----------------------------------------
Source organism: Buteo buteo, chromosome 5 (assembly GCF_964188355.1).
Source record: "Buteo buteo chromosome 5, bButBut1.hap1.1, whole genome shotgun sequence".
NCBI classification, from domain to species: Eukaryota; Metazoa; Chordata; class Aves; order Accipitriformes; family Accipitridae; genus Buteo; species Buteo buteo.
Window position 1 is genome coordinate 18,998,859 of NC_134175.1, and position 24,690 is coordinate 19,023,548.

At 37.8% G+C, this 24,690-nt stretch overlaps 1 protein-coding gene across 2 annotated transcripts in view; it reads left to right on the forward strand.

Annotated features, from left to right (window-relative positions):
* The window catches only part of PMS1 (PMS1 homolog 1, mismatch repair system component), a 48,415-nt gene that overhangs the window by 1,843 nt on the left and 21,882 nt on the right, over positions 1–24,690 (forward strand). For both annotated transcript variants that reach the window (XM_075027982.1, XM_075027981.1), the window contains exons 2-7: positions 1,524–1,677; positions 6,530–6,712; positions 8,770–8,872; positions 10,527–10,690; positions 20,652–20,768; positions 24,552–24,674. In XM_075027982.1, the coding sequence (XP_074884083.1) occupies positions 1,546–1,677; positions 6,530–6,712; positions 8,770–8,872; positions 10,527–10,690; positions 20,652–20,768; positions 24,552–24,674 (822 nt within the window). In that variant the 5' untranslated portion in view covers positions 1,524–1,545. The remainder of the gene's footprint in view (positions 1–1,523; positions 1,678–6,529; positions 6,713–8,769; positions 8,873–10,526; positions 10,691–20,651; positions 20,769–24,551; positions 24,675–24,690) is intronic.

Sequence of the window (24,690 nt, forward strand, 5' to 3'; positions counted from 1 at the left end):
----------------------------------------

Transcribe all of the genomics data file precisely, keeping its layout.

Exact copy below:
Source organism: Buteo buteo, chromosome 5 (assembly GCF_964188355.1).
Source record: "Buteo buteo chromosome 5, bButBut1.hap1.1, whole genome shotgun sequence".
NCBI classification, from domain to species: Eukaryota; Metazoa; Chordata; class Aves; order Accipitriformes; family Accipitridae; genus Buteo; species Buteo buteo.
Window position 1 is genome coordinate 18,998,859 of NC_134175.1, and position 24,690 is coordinate 19,023,548.

At 37.8% G+C, this 24,690-nt stretch overlaps 1 protein-coding gene across 2 annotated transcripts in view; it reads left to right on the forward strand.

Annotated features, from left to right (window-relative positions):
* The window catches only part of PMS1 (PMS1 homolog 1, mismatch repair system component), a 48,415-nt gene that overhangs the window by 1,843 nt on the left and 21,882 nt on the right, over positions 1–24,690 (forward strand). For both annotated transcript variants that reach the window (XM_075027982.1, XM_075027981.1), the window contains exons 2-7: positions 1,524–1,677; positions 6,530–6,712; positions 8,770–8,872; positions 10,527–10,690; positions 20,652–20,768; positions 24,552–24,674. In XM_075027982.1, the coding sequence (XP_074884083.1) occupies positions 1,546–1,677; positions 6,530–6,712; positions 8,770–8,872; positions 10,527–10,690; positions 20,652–20,768; positions 24,552–24,674 (822 nt within the window). In that variant the 5' untranslated portion in view covers positions 1,524–1,545. The remainder of the gene's footprint in view (positions 1–1,523; positions 1,678–6,529; positions 6,713–8,769; positions 8,873–10,526; positions 10,691–20,651; positions 20,769–24,551; positions 24,675–24,690) is intronic.

Sequence of the window (24,690 nt, forward strand, 5' to 3'; positions counted from 1 at the left end):